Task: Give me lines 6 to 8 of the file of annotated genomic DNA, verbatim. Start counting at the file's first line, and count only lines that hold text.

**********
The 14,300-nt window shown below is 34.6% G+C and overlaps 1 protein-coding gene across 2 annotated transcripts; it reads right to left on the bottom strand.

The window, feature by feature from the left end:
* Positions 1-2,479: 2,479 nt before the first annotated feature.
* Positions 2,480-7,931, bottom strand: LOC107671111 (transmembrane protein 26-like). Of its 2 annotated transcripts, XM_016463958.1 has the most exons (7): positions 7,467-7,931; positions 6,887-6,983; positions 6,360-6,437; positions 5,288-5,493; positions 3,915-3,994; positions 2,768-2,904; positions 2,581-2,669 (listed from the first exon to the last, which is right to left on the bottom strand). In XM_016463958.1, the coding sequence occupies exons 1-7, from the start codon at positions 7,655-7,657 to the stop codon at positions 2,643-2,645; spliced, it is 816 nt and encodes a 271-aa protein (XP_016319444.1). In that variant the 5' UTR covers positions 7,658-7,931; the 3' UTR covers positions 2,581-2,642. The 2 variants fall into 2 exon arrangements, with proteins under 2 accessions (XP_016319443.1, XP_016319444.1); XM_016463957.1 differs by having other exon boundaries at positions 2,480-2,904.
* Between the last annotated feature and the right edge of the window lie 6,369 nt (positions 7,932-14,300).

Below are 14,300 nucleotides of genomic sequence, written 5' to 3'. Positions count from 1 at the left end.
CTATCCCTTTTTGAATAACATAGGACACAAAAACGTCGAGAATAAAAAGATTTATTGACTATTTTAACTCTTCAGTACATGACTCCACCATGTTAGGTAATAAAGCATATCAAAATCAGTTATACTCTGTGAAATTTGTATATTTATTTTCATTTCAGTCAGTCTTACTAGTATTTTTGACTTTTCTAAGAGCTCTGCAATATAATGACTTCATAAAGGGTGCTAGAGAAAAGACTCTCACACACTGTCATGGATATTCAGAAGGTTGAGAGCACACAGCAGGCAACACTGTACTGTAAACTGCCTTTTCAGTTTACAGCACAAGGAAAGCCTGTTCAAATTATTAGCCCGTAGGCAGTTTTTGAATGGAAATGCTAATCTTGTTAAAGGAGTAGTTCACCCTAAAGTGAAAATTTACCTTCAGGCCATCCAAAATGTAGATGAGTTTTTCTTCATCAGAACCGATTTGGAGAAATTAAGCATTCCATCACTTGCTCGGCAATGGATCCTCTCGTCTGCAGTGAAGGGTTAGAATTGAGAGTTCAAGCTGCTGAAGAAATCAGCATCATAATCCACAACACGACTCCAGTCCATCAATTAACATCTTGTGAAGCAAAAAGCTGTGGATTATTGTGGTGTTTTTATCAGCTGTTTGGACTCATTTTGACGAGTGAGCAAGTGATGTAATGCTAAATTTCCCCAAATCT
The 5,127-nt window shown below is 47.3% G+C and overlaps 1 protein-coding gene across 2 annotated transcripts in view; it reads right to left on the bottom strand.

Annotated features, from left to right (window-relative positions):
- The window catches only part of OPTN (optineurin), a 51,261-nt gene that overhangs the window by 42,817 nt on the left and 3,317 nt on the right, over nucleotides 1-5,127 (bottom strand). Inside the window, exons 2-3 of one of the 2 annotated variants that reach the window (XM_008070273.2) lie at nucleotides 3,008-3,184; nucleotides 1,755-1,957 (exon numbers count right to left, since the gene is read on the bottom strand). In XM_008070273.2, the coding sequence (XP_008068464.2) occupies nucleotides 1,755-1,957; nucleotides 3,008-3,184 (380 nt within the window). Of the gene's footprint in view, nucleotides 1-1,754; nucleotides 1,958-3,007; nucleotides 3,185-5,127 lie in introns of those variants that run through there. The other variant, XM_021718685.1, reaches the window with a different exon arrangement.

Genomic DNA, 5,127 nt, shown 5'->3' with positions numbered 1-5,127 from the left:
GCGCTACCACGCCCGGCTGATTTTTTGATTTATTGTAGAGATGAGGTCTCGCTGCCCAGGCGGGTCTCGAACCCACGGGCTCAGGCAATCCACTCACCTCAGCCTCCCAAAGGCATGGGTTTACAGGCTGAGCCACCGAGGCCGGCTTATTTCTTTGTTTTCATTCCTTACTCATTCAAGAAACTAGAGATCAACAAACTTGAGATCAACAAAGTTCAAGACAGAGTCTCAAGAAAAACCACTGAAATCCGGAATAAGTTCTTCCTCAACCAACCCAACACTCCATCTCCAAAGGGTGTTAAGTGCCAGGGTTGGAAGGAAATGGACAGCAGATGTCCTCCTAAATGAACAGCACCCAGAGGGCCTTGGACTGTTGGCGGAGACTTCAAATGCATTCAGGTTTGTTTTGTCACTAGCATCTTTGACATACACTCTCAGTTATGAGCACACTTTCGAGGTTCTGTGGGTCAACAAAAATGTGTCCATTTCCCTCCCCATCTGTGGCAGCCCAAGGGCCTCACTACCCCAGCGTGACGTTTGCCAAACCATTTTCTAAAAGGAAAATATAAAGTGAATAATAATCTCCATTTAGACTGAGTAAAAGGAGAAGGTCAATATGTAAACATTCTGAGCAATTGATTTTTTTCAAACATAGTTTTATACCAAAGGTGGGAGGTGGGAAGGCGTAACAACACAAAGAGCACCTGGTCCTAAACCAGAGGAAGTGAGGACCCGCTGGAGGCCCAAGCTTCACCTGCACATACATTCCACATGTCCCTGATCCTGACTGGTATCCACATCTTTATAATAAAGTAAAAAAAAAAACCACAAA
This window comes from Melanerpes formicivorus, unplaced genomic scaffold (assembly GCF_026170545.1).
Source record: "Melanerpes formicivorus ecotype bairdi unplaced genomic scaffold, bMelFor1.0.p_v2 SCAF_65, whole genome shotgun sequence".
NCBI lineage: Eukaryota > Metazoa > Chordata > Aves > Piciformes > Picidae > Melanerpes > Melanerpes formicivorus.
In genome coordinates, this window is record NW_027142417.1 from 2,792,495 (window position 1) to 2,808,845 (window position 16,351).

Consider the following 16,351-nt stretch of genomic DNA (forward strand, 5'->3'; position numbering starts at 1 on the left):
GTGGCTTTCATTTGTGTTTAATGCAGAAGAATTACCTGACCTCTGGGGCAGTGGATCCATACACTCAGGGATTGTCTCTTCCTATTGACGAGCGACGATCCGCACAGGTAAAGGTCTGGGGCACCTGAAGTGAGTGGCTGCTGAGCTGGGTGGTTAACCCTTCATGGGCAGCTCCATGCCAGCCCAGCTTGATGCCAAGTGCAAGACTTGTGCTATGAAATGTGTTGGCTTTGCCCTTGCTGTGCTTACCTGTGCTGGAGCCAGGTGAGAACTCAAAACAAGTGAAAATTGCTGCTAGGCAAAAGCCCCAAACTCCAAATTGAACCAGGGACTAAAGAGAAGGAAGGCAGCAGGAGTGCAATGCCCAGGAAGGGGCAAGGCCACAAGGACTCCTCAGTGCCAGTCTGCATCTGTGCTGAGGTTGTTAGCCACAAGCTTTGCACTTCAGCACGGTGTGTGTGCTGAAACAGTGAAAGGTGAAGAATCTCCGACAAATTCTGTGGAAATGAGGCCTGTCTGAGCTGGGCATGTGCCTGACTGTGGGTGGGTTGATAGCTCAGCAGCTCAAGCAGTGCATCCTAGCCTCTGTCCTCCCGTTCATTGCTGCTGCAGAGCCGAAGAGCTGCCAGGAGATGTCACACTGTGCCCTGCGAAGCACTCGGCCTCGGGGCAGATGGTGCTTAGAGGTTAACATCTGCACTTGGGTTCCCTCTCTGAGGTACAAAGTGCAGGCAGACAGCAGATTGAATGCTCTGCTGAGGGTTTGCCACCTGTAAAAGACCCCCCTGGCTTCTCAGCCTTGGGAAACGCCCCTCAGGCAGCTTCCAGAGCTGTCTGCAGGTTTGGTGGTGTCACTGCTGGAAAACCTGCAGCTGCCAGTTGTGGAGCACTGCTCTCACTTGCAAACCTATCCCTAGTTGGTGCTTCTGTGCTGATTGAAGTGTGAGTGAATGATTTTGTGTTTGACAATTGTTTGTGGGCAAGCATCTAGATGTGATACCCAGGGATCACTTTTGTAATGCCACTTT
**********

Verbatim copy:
Below are 14,300 nucleotides of genomic sequence, written 5' to 3'. Positions count from 1 at the left end.
CTATCCCTTTTTGAATAACATAGGACACAAAAACGTCGAGAATAAAAAGATTTATTGACTATTTTAACTCTTCAGTACATGACTCCACCATGTTAGGTAATAAAGCATATCAAAATCAGTTATACTCTGTGAAATTTGTATATTTATTTTCATTTCAGTCAGTCTTACTAGTATTTTTGACTTTTCTAAGAGCTCTGCAATATAATGACTTCATAAAGGGTGCTAGAGAAAAGACTCTCACACACTGTCATGGATATTCAGAAGGTTGAGAGCACACAGCAGGCAACACTGTACTGTAAACTGCCTTTTCAGTTTACAGCACAAGGAAAGCCTGTTCAAATTATTAGCCCGTAGGCAGTTTTTGAATGGAAATGCTAATCTTGTTAAAGGAGTAGTTCACCCTAAAGTGAAAATTTACCTTCAGGCCATCCAAAATGTAGATGAGTTTTTCTTCATCAGAACCGATTTGGAGAAATTAAGCATTCCATCACTTGCTCGGCAATGGATCCTCTCGTCTGCAGTGAAGGGTTAGAATTGAGAGTTCAAGCTGCTGAAGAAATCAGCATCATAATCCACAACACGACTCCAGTCCATCAATTAACATCTTGTGAAGCAAAAAGCTGTGGATTATTGTGGTGTTTTTATCAGCTGTTTGGACTCATTTTGACGAGTGAGCAAGTGATGTAATGCTAAATTTCCCCAAATCT
The 5,127-nt window shown below is 47.3% G+C and overlaps 1 protein-coding gene across 2 annotated transcripts in view; it reads right to left on the bottom strand.